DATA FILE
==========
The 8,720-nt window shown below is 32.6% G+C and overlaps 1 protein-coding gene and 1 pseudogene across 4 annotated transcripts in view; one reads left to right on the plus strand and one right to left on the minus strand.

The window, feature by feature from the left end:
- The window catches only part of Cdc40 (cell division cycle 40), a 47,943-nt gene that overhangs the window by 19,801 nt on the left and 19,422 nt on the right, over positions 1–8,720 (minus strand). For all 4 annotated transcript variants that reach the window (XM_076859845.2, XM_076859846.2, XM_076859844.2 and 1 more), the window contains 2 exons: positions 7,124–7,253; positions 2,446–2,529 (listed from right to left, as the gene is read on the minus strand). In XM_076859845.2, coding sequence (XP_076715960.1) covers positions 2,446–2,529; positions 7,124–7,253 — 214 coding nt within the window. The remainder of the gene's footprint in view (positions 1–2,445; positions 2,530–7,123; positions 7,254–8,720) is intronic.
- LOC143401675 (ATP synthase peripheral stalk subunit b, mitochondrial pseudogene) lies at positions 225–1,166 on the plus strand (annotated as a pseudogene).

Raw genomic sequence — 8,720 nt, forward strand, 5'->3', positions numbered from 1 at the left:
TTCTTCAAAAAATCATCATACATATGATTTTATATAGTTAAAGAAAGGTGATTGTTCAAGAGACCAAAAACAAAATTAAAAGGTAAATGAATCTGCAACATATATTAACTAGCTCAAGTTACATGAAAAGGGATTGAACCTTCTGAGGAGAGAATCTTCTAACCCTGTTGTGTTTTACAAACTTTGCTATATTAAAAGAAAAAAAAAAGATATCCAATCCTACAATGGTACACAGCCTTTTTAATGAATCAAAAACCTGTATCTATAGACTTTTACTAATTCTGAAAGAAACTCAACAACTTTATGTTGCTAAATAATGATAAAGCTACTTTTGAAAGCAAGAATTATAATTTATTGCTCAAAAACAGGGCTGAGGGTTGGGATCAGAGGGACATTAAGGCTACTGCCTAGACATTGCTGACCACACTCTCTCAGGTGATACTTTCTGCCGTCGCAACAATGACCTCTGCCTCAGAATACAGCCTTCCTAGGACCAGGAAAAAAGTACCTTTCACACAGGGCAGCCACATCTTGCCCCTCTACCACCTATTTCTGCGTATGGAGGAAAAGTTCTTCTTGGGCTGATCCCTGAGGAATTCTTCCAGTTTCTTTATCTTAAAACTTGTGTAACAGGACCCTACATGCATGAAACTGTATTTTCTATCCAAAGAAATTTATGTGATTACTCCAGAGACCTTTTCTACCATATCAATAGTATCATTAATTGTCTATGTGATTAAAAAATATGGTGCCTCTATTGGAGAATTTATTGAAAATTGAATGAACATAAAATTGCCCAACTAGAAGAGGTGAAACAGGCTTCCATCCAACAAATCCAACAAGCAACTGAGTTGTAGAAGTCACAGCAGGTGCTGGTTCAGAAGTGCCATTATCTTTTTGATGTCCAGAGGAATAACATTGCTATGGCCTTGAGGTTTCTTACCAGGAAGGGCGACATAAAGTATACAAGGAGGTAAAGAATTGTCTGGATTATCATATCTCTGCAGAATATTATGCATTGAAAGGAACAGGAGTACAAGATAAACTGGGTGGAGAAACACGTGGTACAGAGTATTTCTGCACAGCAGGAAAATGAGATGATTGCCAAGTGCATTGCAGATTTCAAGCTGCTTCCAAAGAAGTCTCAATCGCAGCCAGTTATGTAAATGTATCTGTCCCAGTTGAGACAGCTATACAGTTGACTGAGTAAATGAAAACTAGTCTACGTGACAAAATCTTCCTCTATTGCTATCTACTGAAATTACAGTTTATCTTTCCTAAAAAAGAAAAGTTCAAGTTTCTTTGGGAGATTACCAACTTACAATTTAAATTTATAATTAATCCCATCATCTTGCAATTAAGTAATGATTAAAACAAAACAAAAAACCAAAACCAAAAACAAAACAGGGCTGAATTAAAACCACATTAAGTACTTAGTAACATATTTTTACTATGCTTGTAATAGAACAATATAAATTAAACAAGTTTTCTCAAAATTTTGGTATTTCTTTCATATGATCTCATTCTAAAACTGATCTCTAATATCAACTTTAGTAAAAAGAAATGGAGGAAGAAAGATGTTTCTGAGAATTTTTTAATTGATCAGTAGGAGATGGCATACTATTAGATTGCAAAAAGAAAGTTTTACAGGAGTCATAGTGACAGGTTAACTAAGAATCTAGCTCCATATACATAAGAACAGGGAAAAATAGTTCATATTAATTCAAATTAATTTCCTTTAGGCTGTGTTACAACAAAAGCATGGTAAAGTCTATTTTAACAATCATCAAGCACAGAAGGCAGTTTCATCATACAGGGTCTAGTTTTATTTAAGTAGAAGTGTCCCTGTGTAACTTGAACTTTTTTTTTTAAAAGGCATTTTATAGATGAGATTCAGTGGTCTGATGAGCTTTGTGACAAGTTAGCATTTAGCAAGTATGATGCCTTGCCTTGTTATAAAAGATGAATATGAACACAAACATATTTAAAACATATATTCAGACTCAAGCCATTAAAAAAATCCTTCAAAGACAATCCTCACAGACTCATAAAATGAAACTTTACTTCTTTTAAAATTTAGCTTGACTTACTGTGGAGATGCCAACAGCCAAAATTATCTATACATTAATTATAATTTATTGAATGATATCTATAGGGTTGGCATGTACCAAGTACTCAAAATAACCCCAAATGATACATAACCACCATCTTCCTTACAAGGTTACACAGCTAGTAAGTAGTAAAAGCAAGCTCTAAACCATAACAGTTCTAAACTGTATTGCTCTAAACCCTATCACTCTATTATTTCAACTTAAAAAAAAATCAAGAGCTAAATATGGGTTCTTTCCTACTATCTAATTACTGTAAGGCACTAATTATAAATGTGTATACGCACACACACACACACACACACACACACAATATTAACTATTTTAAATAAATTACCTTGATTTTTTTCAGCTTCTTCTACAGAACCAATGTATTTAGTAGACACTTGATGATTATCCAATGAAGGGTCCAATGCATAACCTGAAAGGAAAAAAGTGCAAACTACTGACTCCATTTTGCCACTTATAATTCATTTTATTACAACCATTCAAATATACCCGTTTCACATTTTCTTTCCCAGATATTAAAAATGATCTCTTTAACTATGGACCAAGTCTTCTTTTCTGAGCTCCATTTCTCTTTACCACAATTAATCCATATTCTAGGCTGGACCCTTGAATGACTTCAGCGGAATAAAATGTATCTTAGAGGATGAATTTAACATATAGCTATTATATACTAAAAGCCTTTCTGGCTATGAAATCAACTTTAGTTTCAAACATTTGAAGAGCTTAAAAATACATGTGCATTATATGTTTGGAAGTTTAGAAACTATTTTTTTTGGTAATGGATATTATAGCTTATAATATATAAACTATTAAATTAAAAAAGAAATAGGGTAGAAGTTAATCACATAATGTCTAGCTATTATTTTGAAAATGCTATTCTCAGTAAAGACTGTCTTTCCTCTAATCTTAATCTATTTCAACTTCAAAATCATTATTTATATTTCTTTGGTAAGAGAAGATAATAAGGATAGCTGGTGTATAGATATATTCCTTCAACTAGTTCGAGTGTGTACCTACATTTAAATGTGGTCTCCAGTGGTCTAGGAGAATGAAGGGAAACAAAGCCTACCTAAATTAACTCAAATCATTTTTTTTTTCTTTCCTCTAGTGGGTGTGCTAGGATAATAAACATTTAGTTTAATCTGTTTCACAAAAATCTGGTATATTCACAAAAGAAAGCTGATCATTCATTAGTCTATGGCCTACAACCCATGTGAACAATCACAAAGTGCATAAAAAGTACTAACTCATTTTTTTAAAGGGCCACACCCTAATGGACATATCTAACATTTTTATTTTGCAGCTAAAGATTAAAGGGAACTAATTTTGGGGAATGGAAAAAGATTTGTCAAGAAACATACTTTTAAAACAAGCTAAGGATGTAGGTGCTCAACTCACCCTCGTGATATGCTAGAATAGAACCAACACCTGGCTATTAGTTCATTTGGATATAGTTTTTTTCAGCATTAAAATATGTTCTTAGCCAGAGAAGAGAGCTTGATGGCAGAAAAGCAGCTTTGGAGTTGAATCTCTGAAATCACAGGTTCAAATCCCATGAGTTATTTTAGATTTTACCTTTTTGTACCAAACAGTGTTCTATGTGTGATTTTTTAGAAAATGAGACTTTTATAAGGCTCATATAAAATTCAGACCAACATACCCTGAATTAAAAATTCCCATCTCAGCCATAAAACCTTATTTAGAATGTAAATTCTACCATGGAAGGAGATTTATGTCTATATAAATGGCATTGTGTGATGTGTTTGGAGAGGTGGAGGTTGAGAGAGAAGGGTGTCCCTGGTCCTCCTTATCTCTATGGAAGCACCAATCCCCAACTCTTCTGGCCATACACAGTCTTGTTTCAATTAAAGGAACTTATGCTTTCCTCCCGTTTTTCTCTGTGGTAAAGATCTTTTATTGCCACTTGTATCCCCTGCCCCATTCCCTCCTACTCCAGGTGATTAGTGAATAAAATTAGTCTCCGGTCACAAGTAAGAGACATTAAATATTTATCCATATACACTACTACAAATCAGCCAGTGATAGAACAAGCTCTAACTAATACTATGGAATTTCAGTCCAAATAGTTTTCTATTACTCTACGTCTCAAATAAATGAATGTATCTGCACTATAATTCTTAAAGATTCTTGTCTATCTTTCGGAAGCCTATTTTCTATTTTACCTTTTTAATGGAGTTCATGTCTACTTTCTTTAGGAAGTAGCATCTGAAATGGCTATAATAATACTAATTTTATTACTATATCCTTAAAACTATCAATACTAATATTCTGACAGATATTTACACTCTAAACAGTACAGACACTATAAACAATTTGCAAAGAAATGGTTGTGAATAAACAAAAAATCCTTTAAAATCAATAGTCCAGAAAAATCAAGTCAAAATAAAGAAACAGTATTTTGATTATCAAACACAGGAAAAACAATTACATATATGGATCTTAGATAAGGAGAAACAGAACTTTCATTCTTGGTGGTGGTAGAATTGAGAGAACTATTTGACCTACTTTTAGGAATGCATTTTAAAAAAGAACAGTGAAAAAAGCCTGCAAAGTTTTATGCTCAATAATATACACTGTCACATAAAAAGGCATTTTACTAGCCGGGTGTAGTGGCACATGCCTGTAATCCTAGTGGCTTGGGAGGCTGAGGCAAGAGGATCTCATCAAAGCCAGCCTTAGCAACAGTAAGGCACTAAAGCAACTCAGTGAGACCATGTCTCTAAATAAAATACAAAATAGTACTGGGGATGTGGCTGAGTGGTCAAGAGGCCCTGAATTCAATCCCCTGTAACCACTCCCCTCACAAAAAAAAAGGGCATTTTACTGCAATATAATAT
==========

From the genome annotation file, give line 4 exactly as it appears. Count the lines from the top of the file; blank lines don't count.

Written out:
- LOC143401675 (ATP synthase peripheral stalk subunit b, mitochondrial pseudogene) lies at positions 225–1,166 on the plus strand (annotated as a pseudogene).